But it’s oft-times comedian Steve Carell’s serious turn as John Eleuthère du Pont that you want to watch. He was nominated as Best Actor. While he may not win due to steep competition from Benedict Cumberbatch (“The Imitation Game”) and Eddie Redmayne (“The Theory of Everything”), not to mention Michael Keaton (“Birdman”) and Bradley Cooper (“American Sniper”), his is a career re-defining performance.

Carell captures the lurking madness of John du Pont with his chin-forward, squinty-eyed, shuffling-gait, and halting-speech persona. That, and a set of false teeth combined with a prosthetic nose. After watching the movie, Carell’s wife said, “I didn’t see you.”

“My wife was the best person to have said what she did because she knows me better than anyone,” chuckles Carell. “And I guess it’s a good thing too because that’s not who I want to be around the house. If she saw elements of that person sleeping in bed next to her, we might have a problem.”

You know Carell from his “40-Year-Old Virgin” movie and stint on “The Office.” He is very likeable. John du Pont was just the opposite, “arrogant, odd, socially inept … a man who repelled people.” And at his core dangerous.

Du Pont is said to be the richest American ever tried for murder. He was a man who thought he could buy anything and anyone. But when he couldn’t buy the Schultz brothers, he snapped.

As Steve Carell sums it up, “It’s always sad when someone wants something they’re just not capable of having.”

Saturday, January 17, 2015

Into the Woods (Brockway)

Tropic Sprockets by Ian Brockway

Into the Woods

Fairy Tale entertainment is all the rage. Witness "Wicked" on Broadway about everyone's favorite greenie meanie from Oz. Then on ABC there is "Once Upon a Time" and "Grimm" not to mention the miniseries "Galavant" about bubbly fluff, bravado and damsels.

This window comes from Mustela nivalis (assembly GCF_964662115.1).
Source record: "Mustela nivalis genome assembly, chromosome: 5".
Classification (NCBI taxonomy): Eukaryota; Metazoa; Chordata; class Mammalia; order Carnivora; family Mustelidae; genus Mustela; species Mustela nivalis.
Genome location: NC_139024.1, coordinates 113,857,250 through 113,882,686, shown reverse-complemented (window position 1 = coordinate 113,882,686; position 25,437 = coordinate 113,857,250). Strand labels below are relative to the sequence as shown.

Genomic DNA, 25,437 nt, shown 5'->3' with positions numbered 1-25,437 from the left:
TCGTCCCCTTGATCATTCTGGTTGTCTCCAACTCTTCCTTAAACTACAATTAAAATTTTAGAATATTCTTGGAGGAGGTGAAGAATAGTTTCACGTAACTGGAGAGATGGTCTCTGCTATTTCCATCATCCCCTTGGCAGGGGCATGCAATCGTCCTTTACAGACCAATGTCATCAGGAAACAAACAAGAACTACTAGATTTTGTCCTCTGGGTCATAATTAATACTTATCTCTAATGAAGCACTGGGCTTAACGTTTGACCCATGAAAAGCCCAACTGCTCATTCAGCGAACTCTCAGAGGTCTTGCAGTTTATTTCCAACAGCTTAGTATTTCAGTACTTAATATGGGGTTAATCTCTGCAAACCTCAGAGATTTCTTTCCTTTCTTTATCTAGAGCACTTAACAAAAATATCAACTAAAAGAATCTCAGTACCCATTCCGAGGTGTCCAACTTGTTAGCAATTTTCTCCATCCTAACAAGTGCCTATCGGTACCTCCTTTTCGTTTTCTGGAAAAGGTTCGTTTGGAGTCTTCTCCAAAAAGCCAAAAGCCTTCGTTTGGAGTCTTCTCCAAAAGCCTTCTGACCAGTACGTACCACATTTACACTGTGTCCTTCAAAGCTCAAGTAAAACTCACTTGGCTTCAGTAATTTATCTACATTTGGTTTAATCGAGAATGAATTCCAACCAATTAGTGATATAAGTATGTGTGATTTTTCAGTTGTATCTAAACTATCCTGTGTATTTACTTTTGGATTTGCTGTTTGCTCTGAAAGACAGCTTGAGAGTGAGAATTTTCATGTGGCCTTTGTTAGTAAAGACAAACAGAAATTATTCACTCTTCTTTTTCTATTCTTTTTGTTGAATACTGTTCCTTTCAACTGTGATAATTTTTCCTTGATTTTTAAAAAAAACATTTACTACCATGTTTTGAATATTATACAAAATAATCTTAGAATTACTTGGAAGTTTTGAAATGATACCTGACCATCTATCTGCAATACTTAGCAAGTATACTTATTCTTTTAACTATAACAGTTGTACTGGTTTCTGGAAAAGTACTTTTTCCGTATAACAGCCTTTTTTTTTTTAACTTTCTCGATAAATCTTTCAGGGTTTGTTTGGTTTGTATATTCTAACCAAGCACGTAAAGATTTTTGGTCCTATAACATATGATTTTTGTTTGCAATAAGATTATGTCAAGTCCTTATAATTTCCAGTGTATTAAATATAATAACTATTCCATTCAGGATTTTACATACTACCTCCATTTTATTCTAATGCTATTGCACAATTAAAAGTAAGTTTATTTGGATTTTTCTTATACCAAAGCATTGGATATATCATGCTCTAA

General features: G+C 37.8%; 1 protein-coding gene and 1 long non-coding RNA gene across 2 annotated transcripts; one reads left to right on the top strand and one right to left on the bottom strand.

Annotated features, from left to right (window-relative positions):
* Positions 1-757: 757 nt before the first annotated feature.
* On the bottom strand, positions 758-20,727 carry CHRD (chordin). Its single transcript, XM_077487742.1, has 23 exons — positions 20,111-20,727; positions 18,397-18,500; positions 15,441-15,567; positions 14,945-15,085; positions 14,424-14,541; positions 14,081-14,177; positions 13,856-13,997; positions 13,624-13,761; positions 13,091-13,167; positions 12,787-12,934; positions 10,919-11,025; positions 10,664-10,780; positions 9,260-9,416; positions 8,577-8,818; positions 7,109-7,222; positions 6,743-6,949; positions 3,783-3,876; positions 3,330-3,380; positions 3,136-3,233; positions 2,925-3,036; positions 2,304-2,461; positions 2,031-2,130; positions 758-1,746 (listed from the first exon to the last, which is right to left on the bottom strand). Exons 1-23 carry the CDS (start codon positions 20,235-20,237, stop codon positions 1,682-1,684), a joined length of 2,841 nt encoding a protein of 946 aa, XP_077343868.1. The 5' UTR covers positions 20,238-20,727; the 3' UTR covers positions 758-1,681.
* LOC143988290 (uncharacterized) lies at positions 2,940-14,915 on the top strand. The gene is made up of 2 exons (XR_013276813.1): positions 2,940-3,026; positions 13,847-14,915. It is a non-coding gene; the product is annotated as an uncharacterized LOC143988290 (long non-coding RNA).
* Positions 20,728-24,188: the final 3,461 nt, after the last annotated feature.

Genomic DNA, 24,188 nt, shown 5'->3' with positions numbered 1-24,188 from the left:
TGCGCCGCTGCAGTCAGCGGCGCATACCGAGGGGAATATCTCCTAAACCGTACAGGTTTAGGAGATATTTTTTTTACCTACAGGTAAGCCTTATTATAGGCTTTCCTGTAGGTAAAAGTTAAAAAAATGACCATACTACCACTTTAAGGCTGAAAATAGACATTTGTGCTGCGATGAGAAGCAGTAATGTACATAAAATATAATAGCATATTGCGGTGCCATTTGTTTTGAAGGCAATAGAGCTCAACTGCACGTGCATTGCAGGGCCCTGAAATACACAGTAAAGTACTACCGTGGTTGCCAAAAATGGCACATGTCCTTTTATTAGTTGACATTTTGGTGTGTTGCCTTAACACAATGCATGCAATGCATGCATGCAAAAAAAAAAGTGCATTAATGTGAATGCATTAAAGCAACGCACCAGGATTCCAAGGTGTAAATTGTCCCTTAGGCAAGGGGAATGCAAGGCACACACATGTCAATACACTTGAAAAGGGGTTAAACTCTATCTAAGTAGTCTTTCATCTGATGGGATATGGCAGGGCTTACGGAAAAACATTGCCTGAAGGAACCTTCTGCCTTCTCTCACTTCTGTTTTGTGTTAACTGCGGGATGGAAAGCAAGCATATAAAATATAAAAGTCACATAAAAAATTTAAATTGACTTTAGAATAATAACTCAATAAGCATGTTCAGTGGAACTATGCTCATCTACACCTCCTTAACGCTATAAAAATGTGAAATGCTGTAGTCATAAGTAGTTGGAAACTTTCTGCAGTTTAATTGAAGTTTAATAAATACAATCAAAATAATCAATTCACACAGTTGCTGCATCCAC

Now, here on the big screen we have the opportunity to go "Into the Woods" with Rob Marshall's  film version of the James Lapine/ Stephen Sondheim musical production.

The production design, gloomy and barnacled, gives a nod to many New Yorker cartoons and children's books.

A struggling bread baker (James  Corden) and his wife (Emily Blunt) are wishing for a baby. Alas, they seem to be under a curse.

Along with this storyline there is Red RidingHood (Lillia Crawford) and a Wolf (Johnny Depp). There is a Rapunzel (Mackenzie Mauzy), a Cinderella (Anna Kendrick), a Jack (Daniel Huddlestone) and a beanstalk, along with one torpid female giant and two Colgate princes.

This is a lot to handle.

The main thrust of the tale concerns the baker and his wish to be a good father. Somehow, a very dynamic witch (Meryl Streep) appears on the scene in the wondrously elaborate manner of a Margaret Hamilton and offers the couple a deal.

In an Oz-like fashion, the two must purloin and obtain a red cape, a white cow, a slipper and a rope of golden hair.

With much fretting and this and that, the medley of characters go forth (where else) into the wooded dark areas of fairyland.

While some character sequences seem lackluster (Corden and Blunt feel a bit anemic, while Crawford's Ridinghood is generic and tepid) the film's shining star is Meryl Streep as a vain yet poignant witch, whose singular performance has eccentricity, nuance and charge. Her performance is one part Wicked Queen while the rest of her is a homeopathic hobgoblin and mother gone astray, while never leaving a bit of realism behind. Streep's amphetamine-angeled and wild-eyed witch is something to see. The Academy was right to nominate her and she alone is the gruesome glue that holds the story together.

Also amusing, albeit predictable in camp, is Depp's hairy one in grandmother's bedclothes.

The songs are pleasant and light, if not immediately catchy.

And when it gets sketchy midway, with all of the marching and slogging over the river and through the wet woods in the quest for charmed objects, a few irreverent jokes hit as if to wake us from a light drowse. Watch for the bronze and bare-chested Charmings.

If that doesn't get you, the witch will jab at you very entertainingly with her stand-alone long-nailed performance. As the blue sable one trailing a train of rats like a rodent-ruffled dress, Meryl Streep gives jazz and juice to what could have otherwise been a routine parade of Disney favorites.

Write Ian at

Wednesday, January 14, 2015

Week of Jan. 16 to Jan. 22 (Rhoades)

Tropic Overview

A Musical Interlude Lightens Tropic Lineup

Reviewed  by Shirrel Rhoades
Film Critic, Cooke Communications

This week the Tropic is adding a little fairy tale magic and music to its holdovers of three more serious films.